September 4th was the Eat Atlantic Challenge, a day Atlantic Canadians were asked to eat only food grown or produced in Atlantic Canada. Those who took part know that this time of year, locally grown food is so abundant it’s a breeze to make a meal of food grown nearby. Given our climate though, eating a locavore’s diet (meaning local-only food) through the winter is a challenge for even the most committed. But savouring little bits of locally grown fare is doable year round. It’s the best way to “green” your diet, since local food has a small carbon footprint (as opposed to food trucked in from California or South America). Supporting local farmers also makes our region more independent.
I know the last thing you want to think about this month is what you’re going to eat in February but if you’re into eating local food you really do need to plan ahead and now is the time, since we’re in the thick of the fall harvest.
Here are some freezer staples that keep my family eating local food year-round:
In September I can’t get enough of field-ripened tomatoes. I roast them for tomato sauce for weeks on end and when I’m too tired to roast any more I simply bag the tomatoes whole and put them straight in the freezer. (Ideally you could skin the tomatoes first by cutting a small “x” on the bottom and plopping them into boiling water for 30 seconds. The skin can then be peeled off easily before the tomatoes go into the freezer.) I use the sauce for pasta, pizza and as a base for soups.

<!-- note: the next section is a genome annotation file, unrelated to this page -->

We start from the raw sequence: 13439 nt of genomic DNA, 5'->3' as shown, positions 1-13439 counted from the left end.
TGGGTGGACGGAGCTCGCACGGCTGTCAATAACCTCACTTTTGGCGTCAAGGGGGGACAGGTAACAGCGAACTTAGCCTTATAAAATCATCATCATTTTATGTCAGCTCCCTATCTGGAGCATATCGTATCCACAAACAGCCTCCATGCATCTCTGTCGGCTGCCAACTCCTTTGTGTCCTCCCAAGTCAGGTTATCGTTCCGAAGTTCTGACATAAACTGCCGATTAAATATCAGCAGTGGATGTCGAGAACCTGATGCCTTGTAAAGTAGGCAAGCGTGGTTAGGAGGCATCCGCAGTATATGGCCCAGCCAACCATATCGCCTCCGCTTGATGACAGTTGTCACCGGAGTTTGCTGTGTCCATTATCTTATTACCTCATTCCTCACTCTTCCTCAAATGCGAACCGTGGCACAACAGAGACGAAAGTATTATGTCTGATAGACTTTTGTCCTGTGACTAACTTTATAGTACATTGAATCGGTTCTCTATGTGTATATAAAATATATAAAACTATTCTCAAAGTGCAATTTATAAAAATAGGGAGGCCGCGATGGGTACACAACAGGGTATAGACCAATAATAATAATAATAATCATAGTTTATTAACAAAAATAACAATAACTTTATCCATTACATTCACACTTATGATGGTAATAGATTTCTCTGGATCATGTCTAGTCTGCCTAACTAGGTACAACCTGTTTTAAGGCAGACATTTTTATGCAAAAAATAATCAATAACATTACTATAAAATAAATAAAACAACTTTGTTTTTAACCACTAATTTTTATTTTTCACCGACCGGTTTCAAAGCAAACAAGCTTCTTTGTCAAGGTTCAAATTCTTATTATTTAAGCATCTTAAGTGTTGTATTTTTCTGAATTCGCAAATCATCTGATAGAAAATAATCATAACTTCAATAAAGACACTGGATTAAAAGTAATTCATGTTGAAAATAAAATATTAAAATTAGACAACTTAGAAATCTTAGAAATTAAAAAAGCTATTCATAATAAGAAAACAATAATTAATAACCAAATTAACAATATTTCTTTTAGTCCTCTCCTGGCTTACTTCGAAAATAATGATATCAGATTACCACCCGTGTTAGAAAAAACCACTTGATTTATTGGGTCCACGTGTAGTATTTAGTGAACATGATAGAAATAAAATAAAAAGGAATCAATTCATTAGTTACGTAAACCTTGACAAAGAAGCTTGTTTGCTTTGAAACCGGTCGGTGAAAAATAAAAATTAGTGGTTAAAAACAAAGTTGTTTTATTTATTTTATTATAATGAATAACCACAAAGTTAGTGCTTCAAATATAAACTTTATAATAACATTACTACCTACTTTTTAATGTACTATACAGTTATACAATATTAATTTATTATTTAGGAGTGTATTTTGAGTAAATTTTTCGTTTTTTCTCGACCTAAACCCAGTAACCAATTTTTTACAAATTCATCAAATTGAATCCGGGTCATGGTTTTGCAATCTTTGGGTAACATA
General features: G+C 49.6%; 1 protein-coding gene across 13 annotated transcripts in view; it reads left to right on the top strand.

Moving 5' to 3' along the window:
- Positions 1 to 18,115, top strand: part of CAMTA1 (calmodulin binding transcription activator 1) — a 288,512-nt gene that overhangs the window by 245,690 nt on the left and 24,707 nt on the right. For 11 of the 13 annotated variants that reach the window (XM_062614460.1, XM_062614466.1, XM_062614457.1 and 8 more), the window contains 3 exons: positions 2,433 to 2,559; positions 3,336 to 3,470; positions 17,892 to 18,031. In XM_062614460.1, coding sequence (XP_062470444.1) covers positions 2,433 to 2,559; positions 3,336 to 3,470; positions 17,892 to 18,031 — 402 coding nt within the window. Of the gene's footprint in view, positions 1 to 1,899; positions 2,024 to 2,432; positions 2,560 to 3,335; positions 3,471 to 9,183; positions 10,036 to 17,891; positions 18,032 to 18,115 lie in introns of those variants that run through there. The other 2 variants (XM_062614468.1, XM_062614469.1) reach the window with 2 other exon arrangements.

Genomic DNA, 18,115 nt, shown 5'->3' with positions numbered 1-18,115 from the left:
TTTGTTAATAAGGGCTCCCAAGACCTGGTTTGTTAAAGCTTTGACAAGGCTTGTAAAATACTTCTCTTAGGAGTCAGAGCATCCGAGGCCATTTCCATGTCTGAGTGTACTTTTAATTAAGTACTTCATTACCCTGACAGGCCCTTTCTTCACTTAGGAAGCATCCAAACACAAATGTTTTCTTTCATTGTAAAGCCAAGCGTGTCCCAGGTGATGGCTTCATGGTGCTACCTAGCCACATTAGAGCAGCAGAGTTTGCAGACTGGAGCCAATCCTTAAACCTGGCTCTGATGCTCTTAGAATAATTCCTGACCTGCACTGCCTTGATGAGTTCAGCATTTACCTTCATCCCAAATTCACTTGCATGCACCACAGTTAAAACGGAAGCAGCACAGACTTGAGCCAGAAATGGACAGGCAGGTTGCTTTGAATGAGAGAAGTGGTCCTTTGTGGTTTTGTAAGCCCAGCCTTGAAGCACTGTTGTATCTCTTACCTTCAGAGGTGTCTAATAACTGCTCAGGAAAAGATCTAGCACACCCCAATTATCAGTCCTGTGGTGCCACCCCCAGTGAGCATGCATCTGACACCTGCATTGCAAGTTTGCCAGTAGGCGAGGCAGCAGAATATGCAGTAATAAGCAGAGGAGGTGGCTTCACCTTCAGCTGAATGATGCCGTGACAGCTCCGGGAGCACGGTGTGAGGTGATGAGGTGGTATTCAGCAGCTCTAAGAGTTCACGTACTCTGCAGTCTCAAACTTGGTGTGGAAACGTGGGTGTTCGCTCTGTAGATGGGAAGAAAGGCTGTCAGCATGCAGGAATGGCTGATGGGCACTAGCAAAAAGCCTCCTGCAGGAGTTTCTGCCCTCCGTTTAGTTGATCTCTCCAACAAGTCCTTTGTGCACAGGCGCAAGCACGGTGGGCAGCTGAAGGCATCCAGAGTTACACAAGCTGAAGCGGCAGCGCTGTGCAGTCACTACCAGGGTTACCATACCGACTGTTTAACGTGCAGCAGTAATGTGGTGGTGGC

With a freezer full of tomato sauce we can last until April without buying tasteless tomatoes grown in faraway places. We mostly avoid tins of tomatoes and have no need to buy jars of sauce, which makes me happy for a few reasons. Although tins are recyclable, they are lined with a plastic coating that contains BPA, the hormone disruptor that is being removed from many water bottles; the sauce jars can’t be recycled locally; plus my freezer stash hasn’t been shipped in from Heaven knows where.
We buy a 50 pound bag of winter squash each September and spread it out on shelves in the basement. Throughout the fall I roast two at a time, scoop out the middle and freeze it for use in soups, stews & quesadilla fillings. My husband (strong and patient) peels and cubes several squash for roasting with other root vegetables.
We pick organic apples from a friend’s tree each October. My husband peels and bags as many as we can stuff in the freezer to use in tarts, fruit crisps and for fresh apple sauce all winter long. Ditto for local rhubarb, strawberries, raspberries and blackberries.